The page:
the court of the Deepwater Horizon disaster, Greenpeace USA argues that there is
an amplified public interest in “allow[ing] the public, including Greenpeace USA,
to monitor [oil drilling] activities.” Finally, Greenpeace USA argues that OCSLA
recognizes an interest in “public participation and environmental protection” that is
furthered by groups like itself.
The district court considered the public interest in having Greenpeace USA
monitor Shell’s Arctic drilling activities. In fact, the court agreed with Greenpeace
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USA’s OCSLA argument, stating that “OCSLA recognizes the important role that
environmental organizations such as Greenpeace USA may play in legal
proceedings regarding the development of the Outer Continental Shelf.” Shell
Offshore, 864 F. Supp. 2d at 852. The court also acknowledged that the injunction
could impact “Greenpeace USA’s otherwise legal activities.” Id. It responded by
crafting a narrow injunctive order that prohibited only illegal and tortious conduct
and by expressly inviting Greenpeace USA to
seek to modify [the] order so as to permit Greenpeace to more closely
monitor Shell’s activities within the safety zones established by [the]
order at such specific times, locations, and conditions that [the] court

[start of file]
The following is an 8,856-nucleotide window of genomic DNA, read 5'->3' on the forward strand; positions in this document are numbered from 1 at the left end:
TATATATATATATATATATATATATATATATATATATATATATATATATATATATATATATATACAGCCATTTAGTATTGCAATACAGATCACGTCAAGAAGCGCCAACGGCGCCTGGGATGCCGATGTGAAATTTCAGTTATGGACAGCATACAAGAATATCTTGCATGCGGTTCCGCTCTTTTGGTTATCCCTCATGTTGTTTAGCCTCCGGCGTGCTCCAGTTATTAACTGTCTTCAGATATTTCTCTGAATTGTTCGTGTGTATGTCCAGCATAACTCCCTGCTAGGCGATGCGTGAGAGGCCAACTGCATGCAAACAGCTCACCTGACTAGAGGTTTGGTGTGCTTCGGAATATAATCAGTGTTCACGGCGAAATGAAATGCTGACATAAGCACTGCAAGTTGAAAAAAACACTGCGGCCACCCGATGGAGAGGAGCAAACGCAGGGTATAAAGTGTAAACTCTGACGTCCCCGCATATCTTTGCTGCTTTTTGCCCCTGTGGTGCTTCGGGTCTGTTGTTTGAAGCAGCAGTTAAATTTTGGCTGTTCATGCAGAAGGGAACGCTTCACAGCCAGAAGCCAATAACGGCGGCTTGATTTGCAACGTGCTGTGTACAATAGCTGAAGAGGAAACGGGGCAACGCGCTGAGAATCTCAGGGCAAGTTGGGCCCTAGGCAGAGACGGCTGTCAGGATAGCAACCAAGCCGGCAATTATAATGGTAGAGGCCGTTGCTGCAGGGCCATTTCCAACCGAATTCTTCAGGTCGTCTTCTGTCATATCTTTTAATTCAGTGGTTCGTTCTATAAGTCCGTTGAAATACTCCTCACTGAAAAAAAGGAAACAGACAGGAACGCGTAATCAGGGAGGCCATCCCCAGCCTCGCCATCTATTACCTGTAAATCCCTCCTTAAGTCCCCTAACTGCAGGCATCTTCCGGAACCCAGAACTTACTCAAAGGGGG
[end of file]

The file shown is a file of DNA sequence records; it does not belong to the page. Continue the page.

may order after each party has been accorded an opportunity to be
heard on any such motion.
Id. at 856. We cannot say that this treatment of public interest factors constituted
an abuse of discretion.
The district court did not abuse its discretion in granting Shell’s motion for a
preliminary injunction, which is amply supported by the record. Consequently, the
preliminary injunction order is AFFIRMED.
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Counsel of Record
Rebecca J. Hozubin and Michael A. Moberly (argued), Law Office of Hozubin &
Moberly, Anchorage, Alaska, for Defendant-Appellant.
Jeffrey W. Leppo (argued), Ryan P. Steen and Jason T. Morgan, Stoel Rives, LLP
Seattle, Washington, and James Torgerson, Stoel Rives LLP, Anchorage, Alaska,
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MAR 12 2013
Shell Offshore, Inc. v. Greenpeace, Inc., No. 12-35332
M. SMITH, Circuit Judge, concurring in part and dissenting in part:
MOLLY C. DWYER, CLERK
U .S. C O U R T OF APPE ALS